For general use in the home, or if you were to purchase multiple displays for a modern office, this is an extremely effective solution that, together with effective eco-credentials, offers savings before and after you buy.
Decent performance; range of preset modes; slim and lightweight; well priced.
Colours a little washed out in bright environments; no HDMI; awkward tilt mechanism.
23in (1920 x 1080) LED backlight display, 1,000:1 contrast ratio (8,000,000:1 dynamic), 5ms response time, VGA, DVI-D, 3.5mm line-in inputs, 547 x 19 x 352mm, 3.3kg.
Recently we looked at the BenQ V2220 LCD monitor with an LED-backlit display and were impressed with the slim-line designs that are possible with this new technology.
Hanns.G is becoming increasingly prominent in the display market, and it's no real surprise to see the firm following suit.
The Hanns.G HL231 is the firm's first LED-based display. It's similarly (but not quite as) slim at 17.5mm, which contributes to an extremely lightweight build and a very stylish design.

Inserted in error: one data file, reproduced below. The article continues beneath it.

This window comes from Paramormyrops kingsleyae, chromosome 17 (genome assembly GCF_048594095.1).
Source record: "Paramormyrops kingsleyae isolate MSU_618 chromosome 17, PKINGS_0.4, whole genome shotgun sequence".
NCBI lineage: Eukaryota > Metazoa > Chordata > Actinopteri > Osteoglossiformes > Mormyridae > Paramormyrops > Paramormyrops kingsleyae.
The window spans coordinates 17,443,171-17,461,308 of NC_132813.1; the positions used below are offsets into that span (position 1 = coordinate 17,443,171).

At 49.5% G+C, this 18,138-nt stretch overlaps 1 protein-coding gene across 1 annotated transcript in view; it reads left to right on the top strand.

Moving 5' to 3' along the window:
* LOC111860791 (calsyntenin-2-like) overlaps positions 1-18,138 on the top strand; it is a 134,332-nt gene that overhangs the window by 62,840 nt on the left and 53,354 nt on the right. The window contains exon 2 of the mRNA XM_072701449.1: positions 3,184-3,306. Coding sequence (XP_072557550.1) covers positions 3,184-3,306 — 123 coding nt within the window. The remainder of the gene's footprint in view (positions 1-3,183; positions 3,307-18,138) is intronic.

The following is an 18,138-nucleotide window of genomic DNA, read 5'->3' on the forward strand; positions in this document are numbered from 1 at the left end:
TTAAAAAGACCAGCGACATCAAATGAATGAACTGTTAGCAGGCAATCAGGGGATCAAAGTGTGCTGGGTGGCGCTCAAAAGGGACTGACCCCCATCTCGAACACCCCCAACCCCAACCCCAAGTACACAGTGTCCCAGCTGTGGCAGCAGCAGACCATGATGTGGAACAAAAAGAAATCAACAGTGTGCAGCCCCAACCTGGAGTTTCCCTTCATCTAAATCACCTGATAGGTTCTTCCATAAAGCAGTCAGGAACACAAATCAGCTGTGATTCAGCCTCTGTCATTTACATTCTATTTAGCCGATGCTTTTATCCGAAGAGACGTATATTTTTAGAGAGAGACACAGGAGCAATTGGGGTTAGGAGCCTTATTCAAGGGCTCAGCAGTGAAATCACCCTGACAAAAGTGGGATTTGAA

The 23in 1920 x 1080 native resolution (1080p) panel is finished in gloss black with a protruding "crystal-like material" (read Perspex protrusion) at the underside that we can only assume is for aesthetic qualities, though the reflection of the controls off this surface does make them slightly easier to locate at a glance.
Our only real issue with the design is that the tilt-stand provided doesn't make for a particularly stable base, which becomes apparent when you realise you need one hand to hold it to the desk when the tilt angle is adjusted. This isn't a major drawback, but does detract somewhat from an otherwise apparently solid design.
Hanns.G offers typical presets for custom environments - PC, eco, movie and games - and these and the other settings are very easy to locate through the on-screen display.
It's difficult to distinguish between the latter two, but we found that colour balance and brightness were effectively adjusted to typical requirements in these environments.
It also offers a range of colour schemes ('nature', 'cool' and 'warm') and manual adjustment. Those who prefer not to mess about with fine-tuning can use the X-contrast mode, which automatically seeks the darkest and lightest areas of an image and enhances contrast to improve clarity. We found this worked very well as the default mode for operation.